George Smith would have been proud of his son, Chris Smith, if he had been in the courtroom last week.
Chris, an aspiring filmmaker, made a film about his father. He blended the quirky, the poignant and the compassionate traits that made up his father into an entertaining documentary -style piece. It had a cutting edge independent-film feel that made you laugh one moment and tear up the next.
Chris let the silences breathe as friends and family paused to remember the best parts of his father.
Did I mention that George Smith is dead? The film was a tribute that was played at the sentencing of the drunken driver who killed George Smith.
It sounds morose, but it was anything but. Not having known George Smith personally, I walked away wishing I had.
His friends described him as "wickedly funny and irreverent." They also talked about the kindness he would extend to anyone in need, a kindness he undertook quietly with no desire for recognition. When a friend's house burned down, he was there. He arrived with a carload of anything his friend might need to get back on his feet.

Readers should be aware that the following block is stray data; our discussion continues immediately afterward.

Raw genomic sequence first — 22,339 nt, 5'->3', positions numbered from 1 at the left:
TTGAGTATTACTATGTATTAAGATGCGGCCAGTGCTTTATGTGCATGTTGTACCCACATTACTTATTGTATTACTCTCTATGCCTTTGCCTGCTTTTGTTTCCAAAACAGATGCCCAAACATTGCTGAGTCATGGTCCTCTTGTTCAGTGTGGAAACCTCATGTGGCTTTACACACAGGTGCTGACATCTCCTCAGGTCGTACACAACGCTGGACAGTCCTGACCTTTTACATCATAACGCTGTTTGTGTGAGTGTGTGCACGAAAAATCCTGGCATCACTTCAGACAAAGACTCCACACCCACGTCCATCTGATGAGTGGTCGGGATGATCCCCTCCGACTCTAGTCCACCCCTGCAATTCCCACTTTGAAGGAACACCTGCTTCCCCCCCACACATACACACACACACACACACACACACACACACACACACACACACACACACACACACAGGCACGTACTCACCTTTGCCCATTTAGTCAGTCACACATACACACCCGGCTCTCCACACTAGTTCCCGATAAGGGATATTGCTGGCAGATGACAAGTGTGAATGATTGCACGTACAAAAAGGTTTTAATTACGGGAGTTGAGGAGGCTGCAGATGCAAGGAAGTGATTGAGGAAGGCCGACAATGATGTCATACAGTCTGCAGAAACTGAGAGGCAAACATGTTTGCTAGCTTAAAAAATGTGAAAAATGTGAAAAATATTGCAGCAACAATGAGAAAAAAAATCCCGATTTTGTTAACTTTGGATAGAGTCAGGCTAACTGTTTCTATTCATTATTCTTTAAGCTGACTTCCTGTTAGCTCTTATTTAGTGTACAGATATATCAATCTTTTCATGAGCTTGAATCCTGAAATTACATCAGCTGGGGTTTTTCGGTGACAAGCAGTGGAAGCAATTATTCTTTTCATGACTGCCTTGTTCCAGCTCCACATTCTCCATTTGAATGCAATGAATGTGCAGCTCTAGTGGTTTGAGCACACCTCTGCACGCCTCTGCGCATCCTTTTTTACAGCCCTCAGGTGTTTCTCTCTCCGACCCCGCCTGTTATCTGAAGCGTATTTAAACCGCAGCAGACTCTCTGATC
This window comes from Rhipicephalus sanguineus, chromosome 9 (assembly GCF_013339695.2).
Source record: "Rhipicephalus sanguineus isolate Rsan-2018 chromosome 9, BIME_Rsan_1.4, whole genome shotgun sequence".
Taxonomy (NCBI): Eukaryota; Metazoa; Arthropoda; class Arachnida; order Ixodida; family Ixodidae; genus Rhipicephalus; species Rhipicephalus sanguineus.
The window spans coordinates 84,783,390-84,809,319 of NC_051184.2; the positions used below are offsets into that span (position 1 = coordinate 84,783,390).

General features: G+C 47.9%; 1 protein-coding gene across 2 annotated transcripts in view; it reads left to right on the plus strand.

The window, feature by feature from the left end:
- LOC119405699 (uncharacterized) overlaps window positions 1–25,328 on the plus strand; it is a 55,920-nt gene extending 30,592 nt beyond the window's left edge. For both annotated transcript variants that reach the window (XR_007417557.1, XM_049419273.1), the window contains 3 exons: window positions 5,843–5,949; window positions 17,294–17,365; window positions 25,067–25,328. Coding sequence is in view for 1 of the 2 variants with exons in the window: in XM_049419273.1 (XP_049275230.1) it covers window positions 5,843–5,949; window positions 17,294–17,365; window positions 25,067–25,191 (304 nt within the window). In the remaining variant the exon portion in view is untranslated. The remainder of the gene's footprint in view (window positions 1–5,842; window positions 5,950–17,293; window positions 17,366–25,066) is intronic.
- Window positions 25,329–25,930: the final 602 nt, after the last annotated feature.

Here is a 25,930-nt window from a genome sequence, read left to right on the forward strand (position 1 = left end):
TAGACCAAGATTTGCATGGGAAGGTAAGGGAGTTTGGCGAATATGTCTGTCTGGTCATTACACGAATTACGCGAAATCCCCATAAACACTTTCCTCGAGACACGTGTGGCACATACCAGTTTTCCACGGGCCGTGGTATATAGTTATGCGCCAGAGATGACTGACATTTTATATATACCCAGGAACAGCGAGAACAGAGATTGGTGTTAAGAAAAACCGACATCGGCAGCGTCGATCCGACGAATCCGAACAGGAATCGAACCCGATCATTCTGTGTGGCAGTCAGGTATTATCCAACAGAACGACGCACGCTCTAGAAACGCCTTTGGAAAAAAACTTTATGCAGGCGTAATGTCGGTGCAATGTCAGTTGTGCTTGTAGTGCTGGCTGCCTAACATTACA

But the best part of the film was what Chris Smith learned about his father.
He said that, as a son you, know one side of your parent. But through creating the film, he learned much more. He learned that many people referred to George Smith as their "best friend."
In a world where friends are hard to come by, Chris was impressed with the deep impression his father had on the people he loved and who loved him. He learned about the things George Smith did for others, things he never talked about. He learned that his father was one heck of a guy.
Chris Smith and his family have, no doubt, suffered a great loss. But somehow, he was able to use his talents to capture the essence of his father in a way that truly honors his life. From what I've learned about George Smith, I'm positive he would be proud.
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